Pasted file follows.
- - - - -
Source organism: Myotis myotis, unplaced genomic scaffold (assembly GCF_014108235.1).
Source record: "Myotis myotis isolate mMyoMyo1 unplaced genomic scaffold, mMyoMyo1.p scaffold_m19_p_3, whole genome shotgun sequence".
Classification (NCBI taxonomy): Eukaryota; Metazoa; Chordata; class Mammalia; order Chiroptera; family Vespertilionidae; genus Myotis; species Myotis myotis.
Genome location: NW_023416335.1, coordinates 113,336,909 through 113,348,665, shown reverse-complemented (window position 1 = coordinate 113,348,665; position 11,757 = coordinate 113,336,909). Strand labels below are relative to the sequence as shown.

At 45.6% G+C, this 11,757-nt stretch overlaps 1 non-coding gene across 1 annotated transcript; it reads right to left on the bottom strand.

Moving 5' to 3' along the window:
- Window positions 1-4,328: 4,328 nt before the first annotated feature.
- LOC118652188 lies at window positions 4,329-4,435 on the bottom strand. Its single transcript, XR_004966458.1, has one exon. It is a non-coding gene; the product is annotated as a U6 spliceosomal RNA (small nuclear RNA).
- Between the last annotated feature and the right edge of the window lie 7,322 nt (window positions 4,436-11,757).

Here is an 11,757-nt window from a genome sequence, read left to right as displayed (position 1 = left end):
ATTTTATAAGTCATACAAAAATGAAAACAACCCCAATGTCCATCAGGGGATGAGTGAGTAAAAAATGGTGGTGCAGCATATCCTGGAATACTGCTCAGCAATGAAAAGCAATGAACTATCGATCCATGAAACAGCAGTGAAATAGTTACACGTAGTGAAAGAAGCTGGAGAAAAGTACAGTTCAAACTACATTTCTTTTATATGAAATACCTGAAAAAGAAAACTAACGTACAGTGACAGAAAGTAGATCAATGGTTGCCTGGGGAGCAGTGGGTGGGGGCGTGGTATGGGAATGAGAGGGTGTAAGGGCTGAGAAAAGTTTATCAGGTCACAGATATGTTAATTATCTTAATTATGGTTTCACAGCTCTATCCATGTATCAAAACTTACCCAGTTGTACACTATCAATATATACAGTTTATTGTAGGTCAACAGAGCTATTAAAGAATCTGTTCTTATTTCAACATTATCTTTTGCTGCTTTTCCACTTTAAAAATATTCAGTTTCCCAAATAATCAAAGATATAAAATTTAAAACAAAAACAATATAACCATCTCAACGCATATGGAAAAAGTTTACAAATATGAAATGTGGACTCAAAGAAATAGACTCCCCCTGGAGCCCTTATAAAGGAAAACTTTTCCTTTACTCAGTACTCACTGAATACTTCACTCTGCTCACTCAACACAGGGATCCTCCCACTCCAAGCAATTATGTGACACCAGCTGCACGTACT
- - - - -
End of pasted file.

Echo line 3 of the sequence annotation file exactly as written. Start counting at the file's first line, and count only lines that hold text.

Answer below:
Classification (NCBI taxonomy): Eukaryota; Metazoa; Chordata; class Mammalia; order Chiroptera; family Vespertilionidae; genus Myotis; species Myotis myotis.